Start Here November '21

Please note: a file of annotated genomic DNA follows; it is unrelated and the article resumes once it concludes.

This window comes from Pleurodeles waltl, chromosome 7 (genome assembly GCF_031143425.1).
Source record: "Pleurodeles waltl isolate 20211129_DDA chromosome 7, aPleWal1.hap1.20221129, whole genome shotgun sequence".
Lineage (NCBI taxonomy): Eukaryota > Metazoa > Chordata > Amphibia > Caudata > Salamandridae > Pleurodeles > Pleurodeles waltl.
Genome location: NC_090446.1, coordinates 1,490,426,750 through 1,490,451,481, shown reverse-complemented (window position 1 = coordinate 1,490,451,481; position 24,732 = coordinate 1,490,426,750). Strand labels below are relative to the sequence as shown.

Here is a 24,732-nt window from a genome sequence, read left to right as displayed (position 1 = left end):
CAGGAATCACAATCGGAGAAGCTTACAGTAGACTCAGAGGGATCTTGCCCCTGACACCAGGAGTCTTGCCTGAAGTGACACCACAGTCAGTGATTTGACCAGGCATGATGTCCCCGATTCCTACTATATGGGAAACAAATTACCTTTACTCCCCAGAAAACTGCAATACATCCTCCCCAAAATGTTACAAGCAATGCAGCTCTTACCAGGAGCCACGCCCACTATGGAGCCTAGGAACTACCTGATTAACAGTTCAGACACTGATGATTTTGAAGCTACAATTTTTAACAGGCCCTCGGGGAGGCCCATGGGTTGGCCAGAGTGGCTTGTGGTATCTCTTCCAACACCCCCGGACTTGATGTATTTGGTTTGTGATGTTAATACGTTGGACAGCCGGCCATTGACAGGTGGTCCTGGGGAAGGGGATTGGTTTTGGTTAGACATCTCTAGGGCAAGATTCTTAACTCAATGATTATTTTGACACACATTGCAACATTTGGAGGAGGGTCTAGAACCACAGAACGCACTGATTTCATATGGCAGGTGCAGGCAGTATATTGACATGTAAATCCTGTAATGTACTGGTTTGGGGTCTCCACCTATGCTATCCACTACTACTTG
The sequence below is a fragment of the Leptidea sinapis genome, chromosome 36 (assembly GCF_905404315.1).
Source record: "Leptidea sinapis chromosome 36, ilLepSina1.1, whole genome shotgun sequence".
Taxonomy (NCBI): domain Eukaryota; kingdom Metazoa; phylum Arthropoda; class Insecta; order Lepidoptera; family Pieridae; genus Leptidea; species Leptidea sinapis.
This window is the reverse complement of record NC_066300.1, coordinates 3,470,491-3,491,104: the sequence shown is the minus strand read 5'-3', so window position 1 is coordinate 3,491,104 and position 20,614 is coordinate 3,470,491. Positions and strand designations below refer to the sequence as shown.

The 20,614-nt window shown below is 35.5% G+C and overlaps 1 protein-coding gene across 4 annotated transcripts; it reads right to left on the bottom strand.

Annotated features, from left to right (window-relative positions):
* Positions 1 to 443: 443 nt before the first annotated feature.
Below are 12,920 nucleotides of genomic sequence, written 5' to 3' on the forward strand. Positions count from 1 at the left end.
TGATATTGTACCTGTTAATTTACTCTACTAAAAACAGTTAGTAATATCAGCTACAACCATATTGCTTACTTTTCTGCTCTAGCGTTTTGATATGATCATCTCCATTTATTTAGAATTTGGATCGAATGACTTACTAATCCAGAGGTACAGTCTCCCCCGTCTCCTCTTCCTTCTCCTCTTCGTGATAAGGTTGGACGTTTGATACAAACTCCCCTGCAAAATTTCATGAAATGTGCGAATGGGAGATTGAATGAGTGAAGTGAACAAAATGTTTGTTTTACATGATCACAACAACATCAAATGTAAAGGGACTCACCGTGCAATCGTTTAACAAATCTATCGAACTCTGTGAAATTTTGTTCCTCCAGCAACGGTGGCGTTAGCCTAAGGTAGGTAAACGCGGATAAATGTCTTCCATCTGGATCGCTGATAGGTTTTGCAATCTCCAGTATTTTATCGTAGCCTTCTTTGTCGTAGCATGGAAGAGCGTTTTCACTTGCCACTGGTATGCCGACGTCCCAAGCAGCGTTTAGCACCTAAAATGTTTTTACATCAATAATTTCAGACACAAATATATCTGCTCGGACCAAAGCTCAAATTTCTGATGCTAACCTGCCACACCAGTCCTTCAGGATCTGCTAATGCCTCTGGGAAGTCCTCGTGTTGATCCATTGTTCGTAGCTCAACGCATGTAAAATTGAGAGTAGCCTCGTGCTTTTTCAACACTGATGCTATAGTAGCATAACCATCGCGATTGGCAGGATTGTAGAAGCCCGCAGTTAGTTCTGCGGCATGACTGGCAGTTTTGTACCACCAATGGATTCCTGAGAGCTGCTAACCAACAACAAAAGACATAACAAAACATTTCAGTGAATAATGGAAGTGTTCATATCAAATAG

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94 S T A R T H E R E 2 0 2 1 Hobby vs. Business A hobby is something you do at your leisure. When you make it a business, you must show up for work (have established operating hours and dress and act the part). Think of your hobby turned business as your "second job" and make it a priority in your life. Still, the hobby versus business question boils down to how you handle your expenses and what to do if your activity loses money. For example, let's say you sell custom gifts and promotional items to the country club crowd — you know, golf, tennis, and swim- ming enthusiasts — in your spare time. If you actually lose money from this endeavor, when you factor in all the related expenses like sub-contracted goods, materials and marketing, the IRS will let you deduct this loss to offset your other income (i.e., your regular day job), if your "budding enterprise" is considered a business. You cannot deduct a loss if it's a hobby. According to the IRS, an activity is a "business" if it has made a profit in three of five consecutive years. Until you have five years under your belt, the IRS will look to see if you're taking the activity seriously and treating it like a business with the primary goal of making a profit. For example: • Do you keep financial records for your business? • Do you have a separate bank account for your business? • Do you have a business name? • Do you invest in advertising and marketing? If you are interested in learning more about how the IRS deter- mines a profit motive for a business, you can go to the IRS website and search for the article "Tips for taxpayers who make money from a hobby." Nobody's Business But Your Own Let's say you've come this far in reading this article and either you haven't been dissuaded or you are now more fired up than ever to get started. When you're ready to move your activity beyond a fun pastime, you need to get serious about managing it. Here are six key steps toward launch- ing an official business: Pick a business name: It marks the beginning of your new brand. You'll want to choose something that's easy to remember and reflects what exactly you are all about. Conduct a search to see if a domain website address is available and claim it. Be sure to per- form a free business name search with your Secretary of State to make sure your proposed name is available and not taken by a business in a similar industry. Determine your business entity: If you prefer not to form an LLC or corporation, you can register your business name with the state via a DBA (Doing Business As) filing and operate as a sole proprietorship. You may decide to take your business to another, more serious level later. Register your business and apply for a Federal Tax ID number (aka Employer Identification Number or EIN): If you incorporate or form an LLC (Limited Liability Company) for your business, your personal assets are shielded from creditor claims against the business. In addition, formalizing your activity as a corporation or LLC helps show the IRS you are serious about the business. Obtain the necessary business permits and licenses: Depending on the specific nature of your business, you may be required to get one or more licenses or permits from the state or local government. The most common requirement is the Resale License (and the proper way to collect and report sales tax). You might also need a general business operation license, health department permit, or zoning or home-based business permit. Open a business bank account: Once you have registered your business and obtained an EIN, you can open a busi- ness bank account and accept checks made out to your business name. In addition, a business bank account keeps your personal and business finances separate — a must for corporations and LLCs and a wise practice if you go the sole proprietorship route. Learn about marketing: Establishing a new company is not a "Field of Dreams" mentality of "If I build it, they will come." You can be the best in the world at what you've chosen to do, but if you don't market your business, you'll never get enough customers to turn a profit long-term. Read up on small business marketing and observe carefully how other similar yet successful businesses promote themselves. Don't Forget the Bare Essentials All businesses, regardless of size or legal structure, need out- side support. This means retaining the services of an accountant, There are many advantages to running a business from home, including flexibility of setting your own hours, saving money and rent, and no wasted travel time. (Image courtesy Cheryl Kuchek) 1 2 3 4 5 6

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